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Rewiring Our Brains?

Is the Internet changing the way we think?

Over the past few years I've had an uncomfortable sense that someone, or something, has been tinkering with my brain, remapping the neural circuitry, reprogramming the memory. My mind isn't going--so far as I can tell--but it's changing. I'm not thinking the way I used to think. I can feel it most strongly when I'm reading. Immersing myself in a book or a lengthy article used to be easy. My mind would get caught up in the narrative or the turns of the argument, and I'd spend hours strolling through long stretches of prose. That's rarely the case anymore. Now my concentration often starts to drift after two or three pages. I get fidgety, lose the thread, begin looking for something else to do. I feel as if I'm always dragging my wayward brain back to the text. The deep reading that used to come naturally has become a struggle.

It's anecdotal, but I've noticed the same thing. I used to read many more books (and magazines, such as The Economist) than I do now. Almost all of my reading occurs on line, and I am much less able to focus than I used to be. But it's not clear whether this is an effect of aging, or new habits. More the latter, I suspect.


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Carl Pham wrote:

I can't say I've noticed a change. But what I have noticed is that the density of interesting information published has steadily gone down in the last 30 years. It's to easy to get into print (electronically or otherwise), so folks just regurgitate the same old mindless shit. The really innovative ideas or arguments are spaced out further.

Maybe that's what you've noticed -- that you're doing a lot more skimming, a lot more yeah yeah heard that before let's get to the point if you have one buster.

I noticed, for example, listening to NPR the other day, that you can mostly tune out and think of something else, and still follow the stories just fine. The story line and even the verbiage are so predictable and formulaic that you only need to listen to about every 4th or 5th sentence to follow perfectly clearly what's being said. I would not be surprised if that carries over to many of our printed information sources, too.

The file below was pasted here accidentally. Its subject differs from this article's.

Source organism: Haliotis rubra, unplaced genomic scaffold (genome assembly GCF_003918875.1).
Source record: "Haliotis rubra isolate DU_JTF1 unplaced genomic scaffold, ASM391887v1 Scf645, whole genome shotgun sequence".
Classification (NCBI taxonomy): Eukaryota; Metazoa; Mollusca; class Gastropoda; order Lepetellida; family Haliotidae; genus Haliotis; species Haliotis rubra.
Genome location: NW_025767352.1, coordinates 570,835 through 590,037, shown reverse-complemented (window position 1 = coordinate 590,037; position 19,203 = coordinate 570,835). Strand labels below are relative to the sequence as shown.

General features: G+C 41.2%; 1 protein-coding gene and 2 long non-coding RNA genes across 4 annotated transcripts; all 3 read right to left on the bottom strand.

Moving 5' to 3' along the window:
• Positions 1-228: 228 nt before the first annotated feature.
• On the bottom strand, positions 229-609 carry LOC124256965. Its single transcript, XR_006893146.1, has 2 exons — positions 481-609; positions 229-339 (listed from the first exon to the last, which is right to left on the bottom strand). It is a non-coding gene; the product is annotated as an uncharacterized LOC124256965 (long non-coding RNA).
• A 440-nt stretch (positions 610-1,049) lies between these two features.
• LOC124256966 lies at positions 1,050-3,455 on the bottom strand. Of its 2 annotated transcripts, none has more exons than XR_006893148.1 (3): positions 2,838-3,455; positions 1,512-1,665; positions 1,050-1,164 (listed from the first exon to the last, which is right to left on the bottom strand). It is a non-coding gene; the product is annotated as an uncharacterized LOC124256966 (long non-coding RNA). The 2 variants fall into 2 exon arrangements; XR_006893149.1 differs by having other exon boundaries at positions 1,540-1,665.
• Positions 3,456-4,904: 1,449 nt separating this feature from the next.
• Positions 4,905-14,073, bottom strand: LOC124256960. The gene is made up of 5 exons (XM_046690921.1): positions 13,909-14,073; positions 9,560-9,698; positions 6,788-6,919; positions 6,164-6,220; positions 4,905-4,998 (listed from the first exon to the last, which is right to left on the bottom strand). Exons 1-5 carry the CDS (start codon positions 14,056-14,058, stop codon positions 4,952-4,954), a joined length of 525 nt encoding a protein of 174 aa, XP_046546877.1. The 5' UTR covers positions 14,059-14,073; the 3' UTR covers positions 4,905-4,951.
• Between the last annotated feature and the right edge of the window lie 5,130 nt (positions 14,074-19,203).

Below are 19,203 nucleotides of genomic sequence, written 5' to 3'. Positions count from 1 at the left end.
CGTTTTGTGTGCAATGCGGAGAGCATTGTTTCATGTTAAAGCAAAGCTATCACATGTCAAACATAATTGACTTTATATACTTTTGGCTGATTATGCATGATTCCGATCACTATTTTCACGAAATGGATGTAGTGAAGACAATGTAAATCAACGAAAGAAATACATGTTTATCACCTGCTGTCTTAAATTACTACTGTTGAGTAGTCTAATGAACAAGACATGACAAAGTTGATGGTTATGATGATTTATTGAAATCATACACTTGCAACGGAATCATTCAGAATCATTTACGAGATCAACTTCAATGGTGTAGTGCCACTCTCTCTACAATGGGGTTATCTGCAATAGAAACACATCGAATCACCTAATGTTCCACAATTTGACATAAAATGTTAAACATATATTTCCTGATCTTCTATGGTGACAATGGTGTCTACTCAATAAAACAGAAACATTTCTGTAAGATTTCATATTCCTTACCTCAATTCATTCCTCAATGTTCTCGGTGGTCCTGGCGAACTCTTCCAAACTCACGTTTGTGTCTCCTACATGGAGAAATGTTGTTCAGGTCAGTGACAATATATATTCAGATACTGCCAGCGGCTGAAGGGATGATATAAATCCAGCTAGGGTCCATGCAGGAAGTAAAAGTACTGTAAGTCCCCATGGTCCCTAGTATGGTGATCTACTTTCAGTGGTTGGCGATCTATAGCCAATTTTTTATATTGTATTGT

When I find a good book, well-crafted, with attention paid to the writing of every word, I find it's just as absorbing as ever.

FC wrote:

Yeah, now it seems that most books are really articles covered in excessive description and repetition. It's like bobbing for a biscuit at the bottom of a tub of cafeteria gravy.

I don't want to waste my time on even one unnecessary page.

redneck wrote:

I find that I have far less tolerance for clearly inaccurate 'factual' shows on television. I want to comment when I disagree or have better information.

Bruce Hoult wrote:

I read many fewer physical books than I used to, but I've been amazed how many books I've read since putting an eBook reader on my iPhone. At the moment I'm chomping through Burroughs' "A Princess of Mars" at lunchtime, waiting in line at the supermarket etc. But not just in dribs and drabs. I lay on the couch and read Rick Cook's "Wizardry Compiled" in one sitting on the iPhone. It's actually very comfortable to do so, even with 45 year old eyes.

ken anthony wrote:

I think I agree with Carl that quality has gone down, although it may just be lost in the noise. Watching a good black and white movie I think about how something similar could never be produced today (ignoring anachronisms.)

I definitely have a loss of focus and concentration but that's health and age in my case. The funny part is that if I were healthier I wouldn't be that old!!!

Human brains are a marvel of adaptability and rewiring throughout your life is something that naturally occurs even if most happens in younger years.

OTOH, I do need a new eyeglass prescription. Could it be that simple?

Josh Reiter wrote:

Uhhh, whata we talking about?

Bill Mecorney wrote:

I consider that it's my circuits adapting to a new, more volatile and condensed venue. If I were a liberal, I'd be depressed about losing all that life waiting to plod through boring shit to get to the GD point!! The Mind does much better under pressure, and is way more interested in good stuff now, quick, and did I say Quick?

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About this Entry

This page contains a single entry by Rand Simberg published on June 25, 2008 7:38 AM.

Criminal Against Humanity, Part Two was the previous entry in this blog.

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